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Costa Mesa plants free trees, but not all residents happy

Trees
Many Costa Mesa residents have been surprised recently when contractors hired by the city began showing up at their homes, digging up the edges of their lawns and planting trees.

The residents said they were not notified ahead of time and woke up to find crews digging up the grass next to their yards, the Daily Pilot reported.

Using $100,000 in federal grants to improve medium- to lower-income neighborhoods, the city hired STL Landscaping to plant 654 trees. Workers showed up unannounced to hundreds of homes and planted the trees on the edge of the lawn, which is technically public property.

"We've never done a project like this, a wholesale planting of neighborhoods," said Bruce Hartley, Costa Mesa's maintenance services manager. "It's 654 people, so it was a little bit more of a challenge and, after the fact, well, we should've figured out a way to notify."

The public easement goes about 10 feet onto the property from the curb, Hartley said. Usually, there's a sidewalk separating the homeowner's land from the city's, but in some cases it looks like one big lawn.

Costa Mesa city officials have made a big push this year to increase transparency to the public, but apparently there was no dialogue on this project leading up to the launch.

The city is working to accommodate residents who want the trees removed.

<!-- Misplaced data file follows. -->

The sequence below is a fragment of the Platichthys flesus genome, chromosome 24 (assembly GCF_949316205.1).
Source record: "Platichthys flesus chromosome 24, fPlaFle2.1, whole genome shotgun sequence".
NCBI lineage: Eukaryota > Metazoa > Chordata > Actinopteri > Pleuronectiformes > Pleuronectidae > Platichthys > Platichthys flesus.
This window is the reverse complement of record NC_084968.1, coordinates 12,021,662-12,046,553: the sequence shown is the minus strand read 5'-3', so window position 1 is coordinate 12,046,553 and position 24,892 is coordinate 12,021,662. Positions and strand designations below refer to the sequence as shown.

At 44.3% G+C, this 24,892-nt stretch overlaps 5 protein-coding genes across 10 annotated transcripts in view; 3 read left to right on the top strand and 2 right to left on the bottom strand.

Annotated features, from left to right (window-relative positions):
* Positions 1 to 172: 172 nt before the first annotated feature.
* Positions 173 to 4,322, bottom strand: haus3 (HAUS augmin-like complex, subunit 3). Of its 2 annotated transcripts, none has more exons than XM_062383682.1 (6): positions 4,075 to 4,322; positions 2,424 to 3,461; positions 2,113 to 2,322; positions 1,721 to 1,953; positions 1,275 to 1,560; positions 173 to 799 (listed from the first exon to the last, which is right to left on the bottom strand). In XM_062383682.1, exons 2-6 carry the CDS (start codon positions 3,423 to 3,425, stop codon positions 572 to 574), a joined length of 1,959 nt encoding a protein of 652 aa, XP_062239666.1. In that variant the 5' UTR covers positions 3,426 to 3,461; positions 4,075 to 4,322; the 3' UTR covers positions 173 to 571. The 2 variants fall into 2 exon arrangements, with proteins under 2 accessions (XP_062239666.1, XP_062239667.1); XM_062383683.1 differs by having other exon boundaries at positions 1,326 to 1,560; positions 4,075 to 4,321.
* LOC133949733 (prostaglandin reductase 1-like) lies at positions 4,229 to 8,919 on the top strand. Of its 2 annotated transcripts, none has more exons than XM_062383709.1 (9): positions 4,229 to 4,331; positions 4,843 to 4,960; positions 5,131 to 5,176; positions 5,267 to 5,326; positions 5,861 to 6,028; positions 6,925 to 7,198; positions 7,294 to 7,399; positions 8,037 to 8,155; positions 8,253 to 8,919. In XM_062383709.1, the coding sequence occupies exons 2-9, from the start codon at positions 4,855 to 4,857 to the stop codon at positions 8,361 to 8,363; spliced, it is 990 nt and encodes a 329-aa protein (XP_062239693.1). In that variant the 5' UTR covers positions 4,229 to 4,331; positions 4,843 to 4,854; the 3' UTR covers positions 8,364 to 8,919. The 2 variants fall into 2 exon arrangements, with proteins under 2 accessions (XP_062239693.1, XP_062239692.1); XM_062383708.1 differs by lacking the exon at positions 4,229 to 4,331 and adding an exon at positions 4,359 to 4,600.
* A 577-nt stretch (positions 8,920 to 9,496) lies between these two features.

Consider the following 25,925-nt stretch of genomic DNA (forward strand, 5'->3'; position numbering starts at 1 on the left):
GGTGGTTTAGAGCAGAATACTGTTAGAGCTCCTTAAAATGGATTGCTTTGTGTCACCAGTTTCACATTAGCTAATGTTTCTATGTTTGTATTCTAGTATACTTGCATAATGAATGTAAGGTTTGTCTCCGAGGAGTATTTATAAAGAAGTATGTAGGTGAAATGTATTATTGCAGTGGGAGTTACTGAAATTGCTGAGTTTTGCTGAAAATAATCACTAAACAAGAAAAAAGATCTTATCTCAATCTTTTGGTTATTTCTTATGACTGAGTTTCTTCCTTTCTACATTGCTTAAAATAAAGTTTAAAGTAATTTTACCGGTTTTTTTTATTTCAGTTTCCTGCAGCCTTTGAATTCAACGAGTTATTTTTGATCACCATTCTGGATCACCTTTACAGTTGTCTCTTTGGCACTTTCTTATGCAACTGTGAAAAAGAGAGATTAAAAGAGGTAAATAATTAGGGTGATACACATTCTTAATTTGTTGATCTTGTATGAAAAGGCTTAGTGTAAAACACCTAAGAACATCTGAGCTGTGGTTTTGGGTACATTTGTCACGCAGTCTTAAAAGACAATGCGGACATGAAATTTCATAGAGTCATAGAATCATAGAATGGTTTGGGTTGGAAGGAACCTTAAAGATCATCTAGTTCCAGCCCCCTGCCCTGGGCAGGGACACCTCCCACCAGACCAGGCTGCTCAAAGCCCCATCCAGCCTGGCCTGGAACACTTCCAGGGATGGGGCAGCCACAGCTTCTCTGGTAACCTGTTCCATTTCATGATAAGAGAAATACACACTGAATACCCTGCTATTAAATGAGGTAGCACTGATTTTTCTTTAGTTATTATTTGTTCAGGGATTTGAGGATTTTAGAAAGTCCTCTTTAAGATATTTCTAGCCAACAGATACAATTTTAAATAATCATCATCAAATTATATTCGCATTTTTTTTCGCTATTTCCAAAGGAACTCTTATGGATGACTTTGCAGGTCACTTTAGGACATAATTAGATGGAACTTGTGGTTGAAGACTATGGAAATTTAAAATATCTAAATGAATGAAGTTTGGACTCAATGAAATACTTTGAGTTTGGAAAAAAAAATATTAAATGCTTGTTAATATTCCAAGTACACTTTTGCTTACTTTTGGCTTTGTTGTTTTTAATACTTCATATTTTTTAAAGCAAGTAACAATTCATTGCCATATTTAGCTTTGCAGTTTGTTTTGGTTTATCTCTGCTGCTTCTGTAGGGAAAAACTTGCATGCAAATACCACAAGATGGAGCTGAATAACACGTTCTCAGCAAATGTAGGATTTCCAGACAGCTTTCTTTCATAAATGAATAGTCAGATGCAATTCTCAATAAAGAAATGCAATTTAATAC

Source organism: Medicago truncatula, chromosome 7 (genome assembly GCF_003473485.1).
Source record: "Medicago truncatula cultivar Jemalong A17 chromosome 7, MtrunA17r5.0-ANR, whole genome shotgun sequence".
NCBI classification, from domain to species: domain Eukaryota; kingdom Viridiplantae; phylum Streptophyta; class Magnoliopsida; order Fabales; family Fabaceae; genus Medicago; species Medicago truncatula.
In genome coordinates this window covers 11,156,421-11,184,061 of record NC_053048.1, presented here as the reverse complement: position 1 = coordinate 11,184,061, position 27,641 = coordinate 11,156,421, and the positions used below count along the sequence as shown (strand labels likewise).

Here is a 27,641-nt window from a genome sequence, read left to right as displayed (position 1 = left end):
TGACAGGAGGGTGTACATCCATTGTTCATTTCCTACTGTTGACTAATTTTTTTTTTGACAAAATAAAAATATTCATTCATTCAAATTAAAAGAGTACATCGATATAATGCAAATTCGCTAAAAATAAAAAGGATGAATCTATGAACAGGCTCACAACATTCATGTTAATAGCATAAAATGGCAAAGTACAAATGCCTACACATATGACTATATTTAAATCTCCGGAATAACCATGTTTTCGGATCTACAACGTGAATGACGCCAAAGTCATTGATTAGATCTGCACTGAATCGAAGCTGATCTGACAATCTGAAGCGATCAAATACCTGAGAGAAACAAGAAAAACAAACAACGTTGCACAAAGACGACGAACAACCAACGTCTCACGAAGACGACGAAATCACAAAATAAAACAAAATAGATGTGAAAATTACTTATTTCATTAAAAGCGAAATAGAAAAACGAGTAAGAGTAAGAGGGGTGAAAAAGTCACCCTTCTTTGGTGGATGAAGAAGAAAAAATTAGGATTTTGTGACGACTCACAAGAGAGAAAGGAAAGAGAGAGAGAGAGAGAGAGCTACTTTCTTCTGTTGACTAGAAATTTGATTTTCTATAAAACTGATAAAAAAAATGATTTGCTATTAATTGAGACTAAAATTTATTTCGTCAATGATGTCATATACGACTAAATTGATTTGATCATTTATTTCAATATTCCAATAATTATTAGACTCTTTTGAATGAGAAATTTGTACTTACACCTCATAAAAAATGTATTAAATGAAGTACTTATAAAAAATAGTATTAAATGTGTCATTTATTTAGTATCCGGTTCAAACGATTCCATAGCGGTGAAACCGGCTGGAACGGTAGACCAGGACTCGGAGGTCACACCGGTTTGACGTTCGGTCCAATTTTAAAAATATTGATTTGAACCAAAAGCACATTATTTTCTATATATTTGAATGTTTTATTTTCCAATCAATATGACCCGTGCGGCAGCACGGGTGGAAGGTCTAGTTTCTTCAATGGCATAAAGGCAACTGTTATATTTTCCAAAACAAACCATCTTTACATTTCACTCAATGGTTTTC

Patsy Latscha, who has lived on Center Street for more than 35 years, was one who wanted nothing to do with the program.

Standing in front of her house, she pointed out the spot where she dug out the tree herself and then put it in the middle of the street after the crews didn't take it away.

"I love that Costa Mesa prides itself on being a city of trees, but this property is not in need of trees," she said.

Indeed, with seven trees blocking the view of her house from the street, and with another eight behind them, Latscha's land is not lacking in foliage. Down the street, workers planted a tree just feet from two towering pine trees, which she said are sure to starve the city's tree of water.

In years past, the city has planted trees on a smaller scale and told residents what was coming, Hartley said.

"The first time they were so accommodating," Latscha said. "This was such a waste of time. I'm sure there are so many people in Costa Mesa that would've wanted a tree."

ALSO:

Raccoons shot to death in Costa Mesa

School's aluminum bleachers stolen from Apple Valley ball field

Hockey star Sean Avery arrested on suspicion of battery on cop

-- Joseph Serna, Times Community News

Photo: Two workers plant a tree along Maple Avenue in Costa Mesa. Credit: Kevin Chang / Daily Pilot

 
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About L.A. Now
L.A. Now is the Los Angeles Times’ breaking news section for Southern California. It is produced by more than 80 reporters and editors in The Times’ Metro section, reporting from the paper’s downtown Los Angeles headquarters as well as bureaus in Costa Mesa, Long Beach, San Diego, San Francisco, Sacramento, Riverside, Ventura and West Los Angeles.
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